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This blog is an extension of our book groups which we welcome you to attend on the first Tuesday of each month.

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Thursday, July 12, 2012

The Hunger Games – Suzanne Collins

In a dystopian future, an oppressive regime has the power to keep 12 districts in line from a single gleaming capitol city.  To display their power, as punishment for a failed rebellion and simply for their own entertainment, the capitol demands one male and one female teenager from each district every year.  These tributes compete against each other in a televised battle to the death.

I resisted reading The Hunger Games for a long time.  The premise above really didn’t appear to have much room for depth, but I read the first few chapters of my mother’s copy when she was visiting one weekend and reserved a copy for myself the next day.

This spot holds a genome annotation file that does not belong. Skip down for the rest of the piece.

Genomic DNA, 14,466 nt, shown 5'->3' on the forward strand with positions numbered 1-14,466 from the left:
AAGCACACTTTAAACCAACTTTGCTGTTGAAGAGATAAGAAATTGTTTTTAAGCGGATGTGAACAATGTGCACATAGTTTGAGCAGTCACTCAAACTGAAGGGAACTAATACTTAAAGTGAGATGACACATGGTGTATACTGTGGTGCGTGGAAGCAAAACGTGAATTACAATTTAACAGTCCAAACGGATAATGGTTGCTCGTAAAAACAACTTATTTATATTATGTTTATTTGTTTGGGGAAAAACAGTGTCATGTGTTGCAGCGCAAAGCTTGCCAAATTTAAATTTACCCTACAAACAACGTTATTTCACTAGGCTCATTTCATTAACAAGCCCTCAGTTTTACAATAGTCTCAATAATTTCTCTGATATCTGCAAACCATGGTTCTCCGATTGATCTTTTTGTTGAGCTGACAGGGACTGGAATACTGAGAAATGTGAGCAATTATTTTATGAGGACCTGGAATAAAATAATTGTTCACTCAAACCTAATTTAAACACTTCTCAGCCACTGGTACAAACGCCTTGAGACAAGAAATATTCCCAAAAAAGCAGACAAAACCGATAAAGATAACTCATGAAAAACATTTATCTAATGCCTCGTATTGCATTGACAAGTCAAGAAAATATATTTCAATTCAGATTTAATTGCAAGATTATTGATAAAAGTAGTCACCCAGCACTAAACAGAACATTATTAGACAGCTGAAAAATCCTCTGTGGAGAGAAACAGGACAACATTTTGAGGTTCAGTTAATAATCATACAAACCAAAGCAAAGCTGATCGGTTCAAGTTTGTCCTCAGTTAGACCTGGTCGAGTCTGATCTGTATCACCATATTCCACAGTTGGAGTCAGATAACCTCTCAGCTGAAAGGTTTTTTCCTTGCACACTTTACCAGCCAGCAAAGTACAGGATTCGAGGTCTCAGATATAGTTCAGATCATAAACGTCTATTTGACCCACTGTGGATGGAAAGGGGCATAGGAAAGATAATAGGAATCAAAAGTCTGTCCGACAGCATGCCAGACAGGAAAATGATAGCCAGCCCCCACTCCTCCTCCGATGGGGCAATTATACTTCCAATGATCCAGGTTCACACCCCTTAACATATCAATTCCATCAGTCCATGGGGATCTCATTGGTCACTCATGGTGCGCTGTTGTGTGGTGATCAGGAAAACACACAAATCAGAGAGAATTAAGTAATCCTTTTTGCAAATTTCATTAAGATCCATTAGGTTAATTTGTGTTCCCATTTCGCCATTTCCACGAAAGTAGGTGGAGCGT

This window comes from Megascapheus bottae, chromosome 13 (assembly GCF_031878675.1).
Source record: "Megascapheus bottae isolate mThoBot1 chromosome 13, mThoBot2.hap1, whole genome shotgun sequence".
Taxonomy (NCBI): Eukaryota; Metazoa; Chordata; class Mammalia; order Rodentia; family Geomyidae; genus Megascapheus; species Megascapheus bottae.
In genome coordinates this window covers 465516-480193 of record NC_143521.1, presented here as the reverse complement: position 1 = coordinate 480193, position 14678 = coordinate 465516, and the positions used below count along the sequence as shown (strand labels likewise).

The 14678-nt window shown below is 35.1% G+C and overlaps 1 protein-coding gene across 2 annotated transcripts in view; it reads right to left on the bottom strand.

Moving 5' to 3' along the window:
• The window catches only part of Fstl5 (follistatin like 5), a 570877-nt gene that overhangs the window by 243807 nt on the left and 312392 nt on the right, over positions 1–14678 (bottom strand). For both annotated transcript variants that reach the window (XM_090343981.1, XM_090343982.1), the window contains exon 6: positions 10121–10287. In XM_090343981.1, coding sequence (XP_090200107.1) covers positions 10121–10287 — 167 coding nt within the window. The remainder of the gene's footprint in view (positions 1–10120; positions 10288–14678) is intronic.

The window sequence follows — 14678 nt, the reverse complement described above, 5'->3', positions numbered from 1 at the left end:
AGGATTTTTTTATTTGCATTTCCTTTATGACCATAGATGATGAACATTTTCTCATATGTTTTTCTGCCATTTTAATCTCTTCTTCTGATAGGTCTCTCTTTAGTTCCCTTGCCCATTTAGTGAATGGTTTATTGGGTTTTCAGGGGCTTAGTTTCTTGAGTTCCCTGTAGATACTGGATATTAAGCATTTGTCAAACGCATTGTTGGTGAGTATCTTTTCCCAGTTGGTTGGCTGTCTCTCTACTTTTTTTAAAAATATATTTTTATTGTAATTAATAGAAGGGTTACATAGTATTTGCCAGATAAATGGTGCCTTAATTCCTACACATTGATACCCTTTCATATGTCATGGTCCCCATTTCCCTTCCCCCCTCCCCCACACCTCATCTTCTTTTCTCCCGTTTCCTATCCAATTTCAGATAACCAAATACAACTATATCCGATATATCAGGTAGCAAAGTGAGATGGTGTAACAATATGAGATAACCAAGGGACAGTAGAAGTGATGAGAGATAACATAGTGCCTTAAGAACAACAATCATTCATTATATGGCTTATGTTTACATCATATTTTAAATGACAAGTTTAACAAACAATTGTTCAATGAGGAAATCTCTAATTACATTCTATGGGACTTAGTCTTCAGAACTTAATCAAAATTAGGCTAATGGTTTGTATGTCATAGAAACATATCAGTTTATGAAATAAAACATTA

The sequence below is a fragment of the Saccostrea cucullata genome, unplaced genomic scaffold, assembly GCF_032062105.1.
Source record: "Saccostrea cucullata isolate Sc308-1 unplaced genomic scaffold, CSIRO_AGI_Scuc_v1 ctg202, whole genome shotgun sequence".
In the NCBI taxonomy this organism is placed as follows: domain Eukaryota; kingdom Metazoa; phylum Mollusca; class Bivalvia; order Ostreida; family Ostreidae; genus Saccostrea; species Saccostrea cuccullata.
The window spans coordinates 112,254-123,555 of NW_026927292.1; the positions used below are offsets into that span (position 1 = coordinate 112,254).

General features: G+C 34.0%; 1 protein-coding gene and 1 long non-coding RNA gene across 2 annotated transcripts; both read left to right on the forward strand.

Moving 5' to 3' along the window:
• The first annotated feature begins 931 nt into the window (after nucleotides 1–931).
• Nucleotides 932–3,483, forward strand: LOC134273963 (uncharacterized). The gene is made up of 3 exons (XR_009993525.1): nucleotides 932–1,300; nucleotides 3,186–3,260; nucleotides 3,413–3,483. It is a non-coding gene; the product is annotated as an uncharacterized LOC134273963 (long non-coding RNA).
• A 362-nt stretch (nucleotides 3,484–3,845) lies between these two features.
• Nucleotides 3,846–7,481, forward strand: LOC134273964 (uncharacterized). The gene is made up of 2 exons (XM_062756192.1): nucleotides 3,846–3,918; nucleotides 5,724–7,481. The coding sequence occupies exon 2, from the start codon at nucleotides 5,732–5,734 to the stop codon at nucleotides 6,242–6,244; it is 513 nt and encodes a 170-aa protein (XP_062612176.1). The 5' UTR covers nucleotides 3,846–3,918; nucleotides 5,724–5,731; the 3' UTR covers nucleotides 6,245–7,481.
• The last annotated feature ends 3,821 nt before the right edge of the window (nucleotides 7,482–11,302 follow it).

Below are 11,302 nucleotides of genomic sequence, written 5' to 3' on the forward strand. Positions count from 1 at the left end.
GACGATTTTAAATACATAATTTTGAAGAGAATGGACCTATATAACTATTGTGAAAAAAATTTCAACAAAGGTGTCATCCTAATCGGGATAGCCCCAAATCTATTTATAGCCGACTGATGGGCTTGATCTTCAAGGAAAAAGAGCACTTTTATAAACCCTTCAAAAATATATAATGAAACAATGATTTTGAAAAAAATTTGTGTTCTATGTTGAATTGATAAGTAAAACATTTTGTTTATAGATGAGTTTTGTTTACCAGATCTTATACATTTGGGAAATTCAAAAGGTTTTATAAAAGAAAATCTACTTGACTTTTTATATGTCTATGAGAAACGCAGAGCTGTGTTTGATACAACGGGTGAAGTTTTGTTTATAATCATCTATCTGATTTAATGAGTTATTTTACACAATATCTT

It’s well written.  Right from the start the protagonist, Katniss, is a believable and likable character, but more importantly, the tension between the capitol and the districts is obvious.  Katniss is a hard and sometimes cold character, but she’s inherently good.   She loves her sister and looks after her family any way she can, but Katniss is headed for the barbarism of the Hunger Games where only one tribute can survive.  While many of her opponents there are vicious killers there is also Peeta, the male tribute from her home district who’s act of kindness towards her years earlier has Katniss feeling indebted to him and Rue, the youngest competitor in the games who reminds Katniss of her own sister.  

Katniss enters the games with her life and her humanity, and while we can foresee ways for her to survive the games with one, surviving with both seems impossible.

Michael L.

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